- Conscience and the Commons
Following his election as Lib Dem leader, Tim Farron was grilled by the media about his beliefs as an evangelical Christian. Has the focus on faith, which began with Tony Blair, reached the point where it is harder than ever to hold religious beliefs and play an active role in political life?
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Attitudes to the internet have gone topsy-turvy. Trendy lifestyle gurus are advising people to slow down and switch off, to distance themselves from the overwhelming 24-7 world of social media. But this week the Church effectively told Catholics to speed up and plug in. When did the Church join the vanguard of the new media revolution?
“Let us boldly become citizens of the digital world,” exhorts Pope Francis in his message for World Communications Day that was released yesterday. Rapid progress in social technology represent a “great and thrilling challenge,” he adds, and the drawbacks – knee-jerk responses, trolling – do not justify its rejection. Meanwhile the bishop responsible for the Church’s work on mental health in England and Wales, Bishop Richard Moth, has suggested that people send “an uplifting message” via social media to combat January blues. What both the Pope and Bishop Moth have sensed is critically important: that friendships cultivated over screens are just as valid as those cultivated face-to-face.
Silicon Valley’s rediscovery of spirituality has helped. Researching a story for this week’s Tablet I came across Wisdom 2.0 – a conference in February in California about using technology wisely. Speakers are due to include Google execs, Facebook moguls, a Benedictine monk and Zen masters. It’s hugely reassuring to discover that the people who create social media want us to use them “mindfully” and are actively trying to make that easier. In one intriguing video from last year’s conference called “Harnessing Technology to Increase Understanding and Compassion”, a Facebook designer explained that changing the status prompt on users’ homepages from “what’s happening?” to “how are you feeling?” some years ago was a deliberate attempt to bring people back to themselves when they were using the site.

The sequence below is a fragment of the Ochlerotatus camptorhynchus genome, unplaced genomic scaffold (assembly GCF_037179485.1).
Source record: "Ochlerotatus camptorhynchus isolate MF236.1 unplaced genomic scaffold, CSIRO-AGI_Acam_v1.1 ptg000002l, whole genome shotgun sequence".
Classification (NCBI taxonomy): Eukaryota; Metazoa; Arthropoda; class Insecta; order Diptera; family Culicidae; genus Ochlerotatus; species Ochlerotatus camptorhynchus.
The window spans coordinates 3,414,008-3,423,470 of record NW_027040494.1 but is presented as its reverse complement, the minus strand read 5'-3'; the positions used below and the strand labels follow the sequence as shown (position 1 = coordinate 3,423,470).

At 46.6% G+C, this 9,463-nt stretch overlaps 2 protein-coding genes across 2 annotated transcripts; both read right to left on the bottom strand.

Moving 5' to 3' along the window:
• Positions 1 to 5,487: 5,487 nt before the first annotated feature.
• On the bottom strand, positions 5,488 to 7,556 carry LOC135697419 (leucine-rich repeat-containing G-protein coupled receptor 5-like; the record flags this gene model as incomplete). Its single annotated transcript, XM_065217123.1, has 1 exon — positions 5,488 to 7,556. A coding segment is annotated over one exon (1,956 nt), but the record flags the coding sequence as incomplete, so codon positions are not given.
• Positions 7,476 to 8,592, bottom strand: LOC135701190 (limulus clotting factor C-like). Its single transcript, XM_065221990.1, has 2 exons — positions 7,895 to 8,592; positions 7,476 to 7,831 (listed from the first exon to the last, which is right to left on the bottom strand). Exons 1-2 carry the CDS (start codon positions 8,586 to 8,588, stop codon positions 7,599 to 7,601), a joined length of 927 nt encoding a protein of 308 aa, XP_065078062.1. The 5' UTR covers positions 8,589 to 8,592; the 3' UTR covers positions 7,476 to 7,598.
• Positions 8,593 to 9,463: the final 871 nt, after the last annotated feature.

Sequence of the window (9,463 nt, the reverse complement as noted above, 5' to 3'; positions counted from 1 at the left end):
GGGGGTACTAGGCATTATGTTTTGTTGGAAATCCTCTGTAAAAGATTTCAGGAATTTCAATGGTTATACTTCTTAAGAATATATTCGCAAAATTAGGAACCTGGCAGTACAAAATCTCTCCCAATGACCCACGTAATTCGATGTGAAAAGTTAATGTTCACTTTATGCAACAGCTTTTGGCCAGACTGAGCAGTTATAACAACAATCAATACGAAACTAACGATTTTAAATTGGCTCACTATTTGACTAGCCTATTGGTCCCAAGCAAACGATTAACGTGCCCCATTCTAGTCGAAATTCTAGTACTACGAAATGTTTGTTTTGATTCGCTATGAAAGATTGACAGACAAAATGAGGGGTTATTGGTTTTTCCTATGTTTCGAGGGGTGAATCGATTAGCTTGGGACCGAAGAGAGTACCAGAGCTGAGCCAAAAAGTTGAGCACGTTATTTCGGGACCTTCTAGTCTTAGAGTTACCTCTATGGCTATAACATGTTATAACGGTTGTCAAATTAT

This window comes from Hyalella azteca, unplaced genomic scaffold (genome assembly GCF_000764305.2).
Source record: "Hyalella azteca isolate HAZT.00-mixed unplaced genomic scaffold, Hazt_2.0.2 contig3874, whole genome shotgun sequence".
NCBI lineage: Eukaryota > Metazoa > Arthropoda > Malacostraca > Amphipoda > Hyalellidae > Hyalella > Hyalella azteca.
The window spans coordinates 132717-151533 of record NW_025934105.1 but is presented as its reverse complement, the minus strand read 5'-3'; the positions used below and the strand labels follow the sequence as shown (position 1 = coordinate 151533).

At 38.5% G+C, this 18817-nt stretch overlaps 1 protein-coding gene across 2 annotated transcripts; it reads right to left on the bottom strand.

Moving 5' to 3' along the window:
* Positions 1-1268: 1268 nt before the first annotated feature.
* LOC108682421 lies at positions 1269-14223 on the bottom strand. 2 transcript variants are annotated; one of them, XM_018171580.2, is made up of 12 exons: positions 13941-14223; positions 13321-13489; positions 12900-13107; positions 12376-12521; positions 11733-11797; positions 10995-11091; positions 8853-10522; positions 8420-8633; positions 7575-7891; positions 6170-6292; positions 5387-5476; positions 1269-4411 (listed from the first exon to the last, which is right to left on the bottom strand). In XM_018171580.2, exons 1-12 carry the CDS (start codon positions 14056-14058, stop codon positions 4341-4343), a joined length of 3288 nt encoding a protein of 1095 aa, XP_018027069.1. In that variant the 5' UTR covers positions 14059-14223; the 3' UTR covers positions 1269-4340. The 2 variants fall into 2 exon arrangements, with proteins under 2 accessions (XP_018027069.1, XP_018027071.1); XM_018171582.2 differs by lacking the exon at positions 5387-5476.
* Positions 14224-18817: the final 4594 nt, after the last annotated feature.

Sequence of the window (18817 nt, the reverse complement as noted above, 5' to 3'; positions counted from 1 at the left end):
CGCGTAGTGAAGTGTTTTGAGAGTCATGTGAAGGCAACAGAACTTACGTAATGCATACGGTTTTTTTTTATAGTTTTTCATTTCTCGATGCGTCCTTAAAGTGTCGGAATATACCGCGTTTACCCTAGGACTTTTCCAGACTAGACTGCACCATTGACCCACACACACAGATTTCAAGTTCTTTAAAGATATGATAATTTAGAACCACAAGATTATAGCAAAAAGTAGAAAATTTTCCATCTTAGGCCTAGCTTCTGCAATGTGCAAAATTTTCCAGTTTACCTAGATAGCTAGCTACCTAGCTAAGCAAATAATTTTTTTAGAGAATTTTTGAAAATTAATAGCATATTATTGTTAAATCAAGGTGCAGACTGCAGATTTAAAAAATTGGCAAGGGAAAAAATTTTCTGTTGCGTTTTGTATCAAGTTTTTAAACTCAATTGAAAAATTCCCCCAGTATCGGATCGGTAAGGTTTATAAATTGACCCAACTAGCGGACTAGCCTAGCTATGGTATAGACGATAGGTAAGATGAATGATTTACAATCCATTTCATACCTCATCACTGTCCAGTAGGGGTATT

Sometimes “how are you feeling” is a lifeline: an old friend with depression occasionally posts a number as her Facebook status that reflects the severity of her illness. When she can barely put a sentence together, her closest friends on Facebook know “7” is time to call, and “10” is an emergency. Social media keeps friendships together over great distances and the proliferation of platforms – everybody needs at least a Pinterest, Facebook and Twitter account – is a great thing. For those who find it hard to communicate, say, feelings of loneliness through words, image-led platforms, like Instagram, can be a way in. The breath-taking pictures my friend “pins” to the “Soul” board on her Pinterest – a wolf howling, or by contrast, two horses nuzzling – tells me things about her that she might not want to share during a catch-up over dinner in a crowded restaurant.
In this week’s Tablet Fr Daniel O’Leary warns that our engagement with social media “carries a compulsive fear of being left out” that leads to mental health problems. He says our online persona is idealised and unreal. On the contrary. Social media brings me closer to people I know the best, whether their lives are ideal or far from it. The Church is right to encourage Catholics to get stuck in.
Liz Dodd is a news reporter at The Tablet